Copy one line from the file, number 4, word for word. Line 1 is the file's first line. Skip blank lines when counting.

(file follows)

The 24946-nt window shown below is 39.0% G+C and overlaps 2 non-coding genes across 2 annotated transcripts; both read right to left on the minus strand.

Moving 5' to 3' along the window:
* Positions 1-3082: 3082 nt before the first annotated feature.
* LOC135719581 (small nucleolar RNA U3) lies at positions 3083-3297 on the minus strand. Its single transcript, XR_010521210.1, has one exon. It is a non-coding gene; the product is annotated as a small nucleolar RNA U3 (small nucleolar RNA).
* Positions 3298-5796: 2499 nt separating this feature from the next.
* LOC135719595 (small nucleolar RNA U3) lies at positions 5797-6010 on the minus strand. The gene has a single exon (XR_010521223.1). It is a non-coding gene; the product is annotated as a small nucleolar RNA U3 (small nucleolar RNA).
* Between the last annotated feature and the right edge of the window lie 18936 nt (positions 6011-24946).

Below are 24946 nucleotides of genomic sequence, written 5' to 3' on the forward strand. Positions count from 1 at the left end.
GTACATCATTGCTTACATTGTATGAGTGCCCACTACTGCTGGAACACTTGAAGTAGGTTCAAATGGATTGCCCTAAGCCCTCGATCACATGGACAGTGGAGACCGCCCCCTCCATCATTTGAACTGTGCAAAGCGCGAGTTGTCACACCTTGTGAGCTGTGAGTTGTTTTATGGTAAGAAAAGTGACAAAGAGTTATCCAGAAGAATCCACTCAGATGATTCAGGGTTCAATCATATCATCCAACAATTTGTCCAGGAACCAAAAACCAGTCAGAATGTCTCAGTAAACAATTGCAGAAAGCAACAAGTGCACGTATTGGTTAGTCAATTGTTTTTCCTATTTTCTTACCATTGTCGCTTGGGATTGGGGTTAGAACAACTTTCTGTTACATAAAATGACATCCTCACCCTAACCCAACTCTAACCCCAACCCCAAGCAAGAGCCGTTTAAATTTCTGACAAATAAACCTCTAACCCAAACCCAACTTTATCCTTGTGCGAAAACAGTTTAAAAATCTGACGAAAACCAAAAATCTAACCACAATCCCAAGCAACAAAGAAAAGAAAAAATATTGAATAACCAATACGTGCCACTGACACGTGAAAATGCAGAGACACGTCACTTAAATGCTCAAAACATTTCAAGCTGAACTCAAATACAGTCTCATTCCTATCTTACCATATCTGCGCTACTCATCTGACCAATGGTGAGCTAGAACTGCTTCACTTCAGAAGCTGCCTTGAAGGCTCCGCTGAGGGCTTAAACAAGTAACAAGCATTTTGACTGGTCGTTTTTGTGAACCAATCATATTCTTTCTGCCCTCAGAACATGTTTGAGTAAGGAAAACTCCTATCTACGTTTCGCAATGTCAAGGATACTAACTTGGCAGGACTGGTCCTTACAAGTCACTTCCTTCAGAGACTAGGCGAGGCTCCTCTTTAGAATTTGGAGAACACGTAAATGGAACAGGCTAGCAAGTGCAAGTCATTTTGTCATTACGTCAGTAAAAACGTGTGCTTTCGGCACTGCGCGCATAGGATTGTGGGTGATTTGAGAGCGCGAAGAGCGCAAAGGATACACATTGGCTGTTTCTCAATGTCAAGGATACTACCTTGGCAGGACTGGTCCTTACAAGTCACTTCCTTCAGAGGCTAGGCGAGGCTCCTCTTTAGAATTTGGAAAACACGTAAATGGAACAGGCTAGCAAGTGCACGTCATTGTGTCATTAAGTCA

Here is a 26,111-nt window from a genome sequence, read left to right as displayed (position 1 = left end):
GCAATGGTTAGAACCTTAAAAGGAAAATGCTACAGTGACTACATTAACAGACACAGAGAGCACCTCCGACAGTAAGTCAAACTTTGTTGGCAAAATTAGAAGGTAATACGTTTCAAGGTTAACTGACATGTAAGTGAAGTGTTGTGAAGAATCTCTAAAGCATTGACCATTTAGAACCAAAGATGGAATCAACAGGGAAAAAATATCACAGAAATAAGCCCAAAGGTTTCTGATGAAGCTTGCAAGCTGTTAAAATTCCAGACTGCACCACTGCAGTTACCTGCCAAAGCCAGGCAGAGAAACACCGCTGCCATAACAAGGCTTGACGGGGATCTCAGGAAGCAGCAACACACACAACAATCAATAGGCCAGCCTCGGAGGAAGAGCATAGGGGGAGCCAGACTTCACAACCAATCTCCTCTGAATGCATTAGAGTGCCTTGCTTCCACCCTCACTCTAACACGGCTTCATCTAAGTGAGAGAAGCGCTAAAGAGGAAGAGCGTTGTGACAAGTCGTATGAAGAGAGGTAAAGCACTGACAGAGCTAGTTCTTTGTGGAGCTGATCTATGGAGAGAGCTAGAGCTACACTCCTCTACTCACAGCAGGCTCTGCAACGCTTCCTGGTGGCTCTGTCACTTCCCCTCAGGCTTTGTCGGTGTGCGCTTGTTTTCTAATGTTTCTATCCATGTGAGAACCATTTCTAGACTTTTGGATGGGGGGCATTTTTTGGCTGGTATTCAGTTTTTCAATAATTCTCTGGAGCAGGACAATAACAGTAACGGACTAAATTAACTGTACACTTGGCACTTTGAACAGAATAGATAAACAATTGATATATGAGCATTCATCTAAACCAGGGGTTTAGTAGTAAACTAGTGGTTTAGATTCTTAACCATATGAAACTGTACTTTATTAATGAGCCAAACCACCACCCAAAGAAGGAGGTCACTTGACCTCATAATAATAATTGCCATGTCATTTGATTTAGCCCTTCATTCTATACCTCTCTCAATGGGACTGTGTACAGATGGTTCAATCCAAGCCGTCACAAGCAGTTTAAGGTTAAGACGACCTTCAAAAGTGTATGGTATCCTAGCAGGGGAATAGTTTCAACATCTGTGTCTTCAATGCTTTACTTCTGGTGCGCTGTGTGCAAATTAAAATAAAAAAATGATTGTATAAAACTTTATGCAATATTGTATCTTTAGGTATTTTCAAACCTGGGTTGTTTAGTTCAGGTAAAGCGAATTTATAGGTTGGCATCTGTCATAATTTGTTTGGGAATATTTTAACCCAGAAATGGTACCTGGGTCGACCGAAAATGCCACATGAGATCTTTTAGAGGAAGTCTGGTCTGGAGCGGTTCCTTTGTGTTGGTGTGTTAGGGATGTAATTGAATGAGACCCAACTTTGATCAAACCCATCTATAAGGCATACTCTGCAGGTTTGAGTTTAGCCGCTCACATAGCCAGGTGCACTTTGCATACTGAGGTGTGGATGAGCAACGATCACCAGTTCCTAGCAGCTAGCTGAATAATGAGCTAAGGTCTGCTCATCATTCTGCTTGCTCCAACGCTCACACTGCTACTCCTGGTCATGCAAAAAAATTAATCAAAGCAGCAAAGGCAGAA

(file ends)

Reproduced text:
* LOC135719581 (small nucleolar RNA U3) lies at positions 3083-3297 on the minus strand. Its single transcript, XR_010521210.1, has one exon. It is a non-coding gene; the product is annotated as a small nucleolar RNA U3 (small nucleolar RNA).